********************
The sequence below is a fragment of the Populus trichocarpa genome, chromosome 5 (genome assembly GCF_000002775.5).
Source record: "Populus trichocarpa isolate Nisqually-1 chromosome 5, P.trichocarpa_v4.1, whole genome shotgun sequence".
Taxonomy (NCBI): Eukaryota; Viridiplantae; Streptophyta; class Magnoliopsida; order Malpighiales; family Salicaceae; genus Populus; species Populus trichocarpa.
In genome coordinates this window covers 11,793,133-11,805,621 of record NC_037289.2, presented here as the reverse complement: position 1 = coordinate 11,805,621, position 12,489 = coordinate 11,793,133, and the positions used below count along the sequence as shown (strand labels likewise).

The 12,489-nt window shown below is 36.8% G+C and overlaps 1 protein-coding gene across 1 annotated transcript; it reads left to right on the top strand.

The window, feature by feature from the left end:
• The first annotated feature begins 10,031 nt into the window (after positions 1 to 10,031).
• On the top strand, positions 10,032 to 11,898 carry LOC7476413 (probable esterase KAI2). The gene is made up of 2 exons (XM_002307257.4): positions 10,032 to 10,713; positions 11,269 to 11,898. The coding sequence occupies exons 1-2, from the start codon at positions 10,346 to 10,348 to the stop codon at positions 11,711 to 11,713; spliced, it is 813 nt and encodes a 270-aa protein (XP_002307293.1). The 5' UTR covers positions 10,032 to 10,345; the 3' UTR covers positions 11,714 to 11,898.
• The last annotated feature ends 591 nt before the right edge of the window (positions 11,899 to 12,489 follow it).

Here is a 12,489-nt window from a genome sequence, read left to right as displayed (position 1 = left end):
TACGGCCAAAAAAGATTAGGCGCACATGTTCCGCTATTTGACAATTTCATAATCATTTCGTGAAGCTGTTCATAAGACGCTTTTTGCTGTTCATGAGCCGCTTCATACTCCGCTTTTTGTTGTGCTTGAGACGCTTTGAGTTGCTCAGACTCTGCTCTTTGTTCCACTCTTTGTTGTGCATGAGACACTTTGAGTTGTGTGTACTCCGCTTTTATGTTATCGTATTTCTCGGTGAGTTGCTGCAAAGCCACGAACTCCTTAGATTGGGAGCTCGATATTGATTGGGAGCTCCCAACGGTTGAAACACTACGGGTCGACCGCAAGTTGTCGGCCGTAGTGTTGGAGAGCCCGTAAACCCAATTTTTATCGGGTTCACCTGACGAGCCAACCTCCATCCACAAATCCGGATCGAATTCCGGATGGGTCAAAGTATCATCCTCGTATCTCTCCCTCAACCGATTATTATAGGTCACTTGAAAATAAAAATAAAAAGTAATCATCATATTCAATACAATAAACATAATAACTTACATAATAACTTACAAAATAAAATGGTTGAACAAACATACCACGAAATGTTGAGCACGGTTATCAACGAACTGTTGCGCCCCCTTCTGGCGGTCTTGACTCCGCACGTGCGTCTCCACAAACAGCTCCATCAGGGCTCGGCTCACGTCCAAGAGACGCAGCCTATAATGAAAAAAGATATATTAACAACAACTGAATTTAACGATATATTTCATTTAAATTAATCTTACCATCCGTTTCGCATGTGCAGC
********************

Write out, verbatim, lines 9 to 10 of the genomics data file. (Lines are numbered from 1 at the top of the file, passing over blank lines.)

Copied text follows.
• The last annotated feature ends 591 nt before the right edge of the window (positions 11,899 to 12,489 follow it).

Here is a 12,489-nt window from a genome sequence, read left to right as displayed (position 1 = left end):